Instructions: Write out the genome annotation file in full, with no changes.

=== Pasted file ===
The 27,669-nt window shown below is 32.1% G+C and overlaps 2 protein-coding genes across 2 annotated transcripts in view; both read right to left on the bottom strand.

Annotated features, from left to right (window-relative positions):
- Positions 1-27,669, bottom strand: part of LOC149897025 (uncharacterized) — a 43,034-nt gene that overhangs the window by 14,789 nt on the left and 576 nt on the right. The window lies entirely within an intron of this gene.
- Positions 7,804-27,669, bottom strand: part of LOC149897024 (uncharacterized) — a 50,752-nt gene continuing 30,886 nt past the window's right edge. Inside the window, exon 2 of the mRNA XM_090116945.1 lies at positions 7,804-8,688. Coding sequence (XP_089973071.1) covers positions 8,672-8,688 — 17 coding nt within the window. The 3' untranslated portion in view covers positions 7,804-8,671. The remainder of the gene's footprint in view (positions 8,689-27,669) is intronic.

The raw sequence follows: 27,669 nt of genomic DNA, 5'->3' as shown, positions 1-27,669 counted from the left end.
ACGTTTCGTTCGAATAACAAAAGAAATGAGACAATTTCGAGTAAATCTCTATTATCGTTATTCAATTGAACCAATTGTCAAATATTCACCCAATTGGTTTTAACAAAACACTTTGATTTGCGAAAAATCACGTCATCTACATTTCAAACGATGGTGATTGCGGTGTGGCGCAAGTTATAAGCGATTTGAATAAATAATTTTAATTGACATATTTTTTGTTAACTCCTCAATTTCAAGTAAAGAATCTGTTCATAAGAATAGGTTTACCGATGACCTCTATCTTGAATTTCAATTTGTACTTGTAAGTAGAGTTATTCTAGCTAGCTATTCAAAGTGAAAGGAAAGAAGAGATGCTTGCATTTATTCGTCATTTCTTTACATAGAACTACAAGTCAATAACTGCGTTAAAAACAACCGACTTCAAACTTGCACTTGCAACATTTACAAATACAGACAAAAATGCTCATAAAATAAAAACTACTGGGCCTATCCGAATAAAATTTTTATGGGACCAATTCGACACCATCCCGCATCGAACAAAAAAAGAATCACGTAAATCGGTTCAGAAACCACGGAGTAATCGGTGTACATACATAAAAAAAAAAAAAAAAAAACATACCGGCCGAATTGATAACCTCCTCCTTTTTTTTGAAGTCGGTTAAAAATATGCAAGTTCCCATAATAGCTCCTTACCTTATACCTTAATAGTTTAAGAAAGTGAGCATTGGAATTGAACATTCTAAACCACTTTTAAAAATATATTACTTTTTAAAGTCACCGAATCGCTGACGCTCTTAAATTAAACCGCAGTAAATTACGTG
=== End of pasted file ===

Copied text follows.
The 27,669-nt window shown below is 32.1% G+C and overlaps 2 protein-coding genes across 2 annotated transcripts in view; both read right to left on the bottom strand.

Annotated features, from left to right (window-relative positions):
- Positions 1-27,669, bottom strand: part of LOC149897025 (uncharacterized) — a 43,034-nt gene that overhangs the window by 14,789 nt on the left and 576 nt on the right. The window lies entirely within an intron of this gene.
- Positions 7,804-27,669, bottom strand: part of LOC149897024 (uncharacterized) — a 50,752-nt gene continuing 30,886 nt past the window's right edge. Inside the window, exon 2 of the mRNA XM_090116945.1 lies at positions 7,804-8,688. Coding sequence (XP_089973071.1) covers positions 8,672-8,688 — 17 coding nt within the window. The 3' untranslated portion in view covers positions 7,804-8,671. The remainder of the gene's footprint in view (positions 8,689-27,669) is intronic.

The raw sequence follows: 27,669 nt of genomic DNA, 5'->3' as shown, positions 1-27,669 counted from the left end.
ACGTTTCGTTCGAATAACAAAAGAAATGAGACAATTTCGAGTAAATCTCTATTATCGTTATTCAATTGAACCAATTGTCAAATATTCACCCAATTGGTTTTAACAAAACACTTTGATTTGCGAAAAATCACGTCATCTACATTTCAAACGATGGTGATTGCGGTGTGGCGCAAGTTATAAGCGATTTGAATAAATAATTTTAATTGACATATTTTTTGTTAACTCCTCAATTTCAAGTAAAGAATCTGTTCATAAGAATAGGTTTACCGATGACCTCTATCTTGAATTTCAATTTGTACTTGTAAGTAGAGTTATTCTAGCTAGCTATTCAAAGTGAAAGGAAAGAAGAGATGCTTGCATTTATTCGTCATTTCTTTACATAGAACTACAAGTCAATAACTGCGTTAAAAACAACCGACTTCAAACTTGCACTTGCAACATTTACAAATACAGACAAAAATGCTCATAAAATAAAAACTACTGGGCCTATCCGAATAAAATTTTTATGGGACCAATTCGACACCATCCCGCATCGAACAAAAAAAGAATCACGTAAATCGGTTCAGAAACCACGGAGTAATCGGTGTACATACATAAAAAAAAAAAAAAAAAAACATACCGGCCGAATTGATAACCTCCTCCTTTTTTTTGAAGTCGGTTAAAAATATGCAAGTTCCCATAATAGCTCCTTACCTTATACCTTAATAGTTTAAGAAAGTGAGCATTGGAATTGAACATTCTAAACCACTTTTAAAAATATATTACTTTTTAAAGTCACCGAATCGCTGACGCTCTTAAATTAAACCGCAGTAAATTACGTG